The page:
Christine Carter, author of the blog Raising Happiness and the book of the same name (Ballantine Books, $24), says gratitude is an art and it must be taught. That takes time and commitment.
But some say families are so busy that teaching children gratitude gets lost in the daily crunch of commitments to school, work and activities.
“One thing that hinders people is that we have so many distractions these days, and just the busyness of life,” said Jeffrey Froh, an associate professor of psychology at Hofstra University in New York. “You have to slow down and be more mindful and appreciate what is around you.”
Still, it almost sounds too easy. How could finding time to write little notes to yourself or walking in the woods reform a child with a hard-core case of the gimmes?
Froh and Carter both say it can be that simple, but you have to work at making it a habit. Like any other skill, it takes a lot of practice.
“It comes down to making this a priority,” said Froh, who has done extensive research on children and gratitude. “If we want our kids to do well in school, or soccer, we would make sure we practice with them, and study, because those things are valued and important. If we actually valued becoming grateful, it would happen.”
Here are some ways that parents can help their children this holiday season and throughout the year to feel more gratitude and less entitlement.
A gratitude journal — a daily written account of what you appreciate in life — is great, but not everyone wants to sit down every day to pen an ode to their blessings.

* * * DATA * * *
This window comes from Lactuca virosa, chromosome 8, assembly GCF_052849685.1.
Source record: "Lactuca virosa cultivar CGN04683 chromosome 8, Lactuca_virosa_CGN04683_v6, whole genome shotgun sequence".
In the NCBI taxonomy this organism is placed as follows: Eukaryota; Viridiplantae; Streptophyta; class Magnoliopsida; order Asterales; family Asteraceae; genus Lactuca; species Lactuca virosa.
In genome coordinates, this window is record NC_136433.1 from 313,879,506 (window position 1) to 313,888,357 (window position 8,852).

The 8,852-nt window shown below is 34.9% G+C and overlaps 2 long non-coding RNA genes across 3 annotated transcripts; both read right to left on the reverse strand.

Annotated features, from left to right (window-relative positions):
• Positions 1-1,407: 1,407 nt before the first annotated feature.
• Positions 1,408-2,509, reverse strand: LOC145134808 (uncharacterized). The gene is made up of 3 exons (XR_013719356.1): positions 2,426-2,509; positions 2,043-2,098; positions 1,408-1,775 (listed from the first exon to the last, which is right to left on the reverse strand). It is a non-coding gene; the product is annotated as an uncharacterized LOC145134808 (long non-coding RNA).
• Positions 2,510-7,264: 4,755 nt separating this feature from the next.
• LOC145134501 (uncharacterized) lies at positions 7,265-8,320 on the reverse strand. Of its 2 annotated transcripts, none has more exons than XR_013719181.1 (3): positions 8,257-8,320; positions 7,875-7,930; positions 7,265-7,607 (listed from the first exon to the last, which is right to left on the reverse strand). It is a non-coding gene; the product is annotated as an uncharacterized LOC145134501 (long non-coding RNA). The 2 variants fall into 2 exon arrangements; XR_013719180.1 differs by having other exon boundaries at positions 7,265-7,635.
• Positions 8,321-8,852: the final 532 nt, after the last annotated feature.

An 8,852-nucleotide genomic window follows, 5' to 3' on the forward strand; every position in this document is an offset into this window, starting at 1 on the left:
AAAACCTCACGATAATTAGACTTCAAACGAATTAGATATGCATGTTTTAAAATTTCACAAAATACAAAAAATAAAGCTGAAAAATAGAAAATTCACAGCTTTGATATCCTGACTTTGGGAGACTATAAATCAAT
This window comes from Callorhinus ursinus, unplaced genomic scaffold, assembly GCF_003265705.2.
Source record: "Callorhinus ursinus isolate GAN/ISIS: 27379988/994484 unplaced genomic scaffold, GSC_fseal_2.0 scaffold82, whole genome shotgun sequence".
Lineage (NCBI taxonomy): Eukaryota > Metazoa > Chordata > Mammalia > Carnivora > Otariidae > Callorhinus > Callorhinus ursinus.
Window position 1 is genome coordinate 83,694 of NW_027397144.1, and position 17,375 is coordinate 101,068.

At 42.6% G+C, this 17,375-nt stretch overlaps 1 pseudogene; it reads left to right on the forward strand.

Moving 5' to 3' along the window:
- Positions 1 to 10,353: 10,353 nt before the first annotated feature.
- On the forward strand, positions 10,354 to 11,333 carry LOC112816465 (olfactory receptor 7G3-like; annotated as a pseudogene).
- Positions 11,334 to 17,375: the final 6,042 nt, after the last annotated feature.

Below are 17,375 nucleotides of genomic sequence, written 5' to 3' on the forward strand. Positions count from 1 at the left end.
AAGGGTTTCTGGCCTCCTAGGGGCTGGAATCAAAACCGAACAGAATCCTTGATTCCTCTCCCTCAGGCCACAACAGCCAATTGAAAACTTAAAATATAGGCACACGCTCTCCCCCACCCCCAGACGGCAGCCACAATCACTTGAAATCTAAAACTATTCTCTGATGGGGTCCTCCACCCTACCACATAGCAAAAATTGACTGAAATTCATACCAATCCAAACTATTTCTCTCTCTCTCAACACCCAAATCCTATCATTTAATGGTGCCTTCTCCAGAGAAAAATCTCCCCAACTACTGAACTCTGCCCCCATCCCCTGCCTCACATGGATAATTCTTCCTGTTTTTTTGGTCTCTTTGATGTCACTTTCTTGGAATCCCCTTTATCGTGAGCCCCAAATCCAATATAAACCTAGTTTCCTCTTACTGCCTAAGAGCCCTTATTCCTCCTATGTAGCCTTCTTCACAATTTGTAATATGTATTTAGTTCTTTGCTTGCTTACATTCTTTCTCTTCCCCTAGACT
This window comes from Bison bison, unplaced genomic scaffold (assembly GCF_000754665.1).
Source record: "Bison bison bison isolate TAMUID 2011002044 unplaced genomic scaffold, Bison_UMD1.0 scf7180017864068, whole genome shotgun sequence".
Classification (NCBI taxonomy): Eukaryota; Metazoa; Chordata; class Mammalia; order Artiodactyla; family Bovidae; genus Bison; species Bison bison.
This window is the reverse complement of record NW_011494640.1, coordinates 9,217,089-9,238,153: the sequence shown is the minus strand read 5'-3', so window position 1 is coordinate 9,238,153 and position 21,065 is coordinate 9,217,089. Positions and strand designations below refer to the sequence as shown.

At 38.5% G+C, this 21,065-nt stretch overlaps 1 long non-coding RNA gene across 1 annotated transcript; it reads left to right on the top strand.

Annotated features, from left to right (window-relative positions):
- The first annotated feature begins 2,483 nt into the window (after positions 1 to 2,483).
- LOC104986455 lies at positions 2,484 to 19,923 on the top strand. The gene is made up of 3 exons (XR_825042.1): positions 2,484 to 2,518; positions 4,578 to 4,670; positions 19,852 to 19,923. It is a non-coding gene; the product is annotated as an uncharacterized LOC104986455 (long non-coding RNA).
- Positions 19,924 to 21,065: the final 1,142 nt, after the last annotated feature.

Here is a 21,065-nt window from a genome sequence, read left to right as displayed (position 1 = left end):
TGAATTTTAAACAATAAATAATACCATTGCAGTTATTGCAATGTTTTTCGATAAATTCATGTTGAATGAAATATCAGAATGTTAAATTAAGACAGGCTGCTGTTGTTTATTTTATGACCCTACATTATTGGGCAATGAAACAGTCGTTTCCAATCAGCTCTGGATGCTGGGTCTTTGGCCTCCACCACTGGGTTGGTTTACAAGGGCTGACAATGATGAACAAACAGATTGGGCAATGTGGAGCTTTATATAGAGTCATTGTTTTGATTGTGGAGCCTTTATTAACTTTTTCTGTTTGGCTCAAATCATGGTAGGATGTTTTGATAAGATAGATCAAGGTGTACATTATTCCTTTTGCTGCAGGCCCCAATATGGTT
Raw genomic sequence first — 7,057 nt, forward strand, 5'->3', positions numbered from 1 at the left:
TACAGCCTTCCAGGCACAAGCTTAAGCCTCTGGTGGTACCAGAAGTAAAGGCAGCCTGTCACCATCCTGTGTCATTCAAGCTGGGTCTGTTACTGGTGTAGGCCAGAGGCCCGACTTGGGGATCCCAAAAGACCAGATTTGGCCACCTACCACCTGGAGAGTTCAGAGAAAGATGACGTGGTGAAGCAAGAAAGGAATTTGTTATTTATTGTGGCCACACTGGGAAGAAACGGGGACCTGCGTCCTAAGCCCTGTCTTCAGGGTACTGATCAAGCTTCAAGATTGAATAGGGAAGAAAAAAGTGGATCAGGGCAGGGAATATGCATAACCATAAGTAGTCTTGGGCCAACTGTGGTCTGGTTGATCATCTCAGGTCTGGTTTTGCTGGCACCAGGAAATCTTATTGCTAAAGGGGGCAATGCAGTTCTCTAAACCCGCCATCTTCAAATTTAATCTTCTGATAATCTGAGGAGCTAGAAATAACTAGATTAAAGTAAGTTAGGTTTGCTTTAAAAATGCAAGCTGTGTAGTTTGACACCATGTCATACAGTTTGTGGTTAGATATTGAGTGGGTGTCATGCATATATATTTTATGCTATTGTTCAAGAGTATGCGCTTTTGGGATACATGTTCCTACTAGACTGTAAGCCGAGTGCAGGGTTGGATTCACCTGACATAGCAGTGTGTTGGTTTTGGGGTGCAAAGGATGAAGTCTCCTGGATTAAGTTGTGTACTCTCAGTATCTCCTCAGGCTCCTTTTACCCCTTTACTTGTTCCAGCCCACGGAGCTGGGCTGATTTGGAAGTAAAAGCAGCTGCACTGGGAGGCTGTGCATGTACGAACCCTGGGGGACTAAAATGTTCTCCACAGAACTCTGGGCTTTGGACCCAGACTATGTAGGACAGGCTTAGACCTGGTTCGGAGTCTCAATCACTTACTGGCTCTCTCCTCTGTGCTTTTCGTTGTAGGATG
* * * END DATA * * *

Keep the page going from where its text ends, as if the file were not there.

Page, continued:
Carter suggests turning what interests your child into a gratitude project. Keep a jar of Legos, and every time your child expresses gratitude for something, have her add a Lego to a project and enjoy watching it grow. During the holidays, drape ribbon from doorways and keep a basket with note paper and clothespins nearby. When people visit, have them write something they’re grateful for on a sheet of paper and pin it to the “garland.” Or have your child make pictures or notes about things he is grateful for, and display them on the refrigerator.
Having your child volunteer at a shelter or food pantry or other charitable organization is a good way to expose him to the idea of scarcity without actually depriving him, Carter said.
Sharon Vermont, a pediatrician and mother of two girls in St. Louis, embarked on a gratitude project two years ago after one of her daughters threw a tantrum in an ice cream store.
She told her girls that they would not eat in any restaurants or eat take-out food until they had given a bag of nonperishable food to 30 strangers and heard their life stories. The project took several months, she said, and the girls spoke with firefighters, a single parent with no health insurance whose child had been diagnosed with cancer and survivors of the war in Bosnia, among others.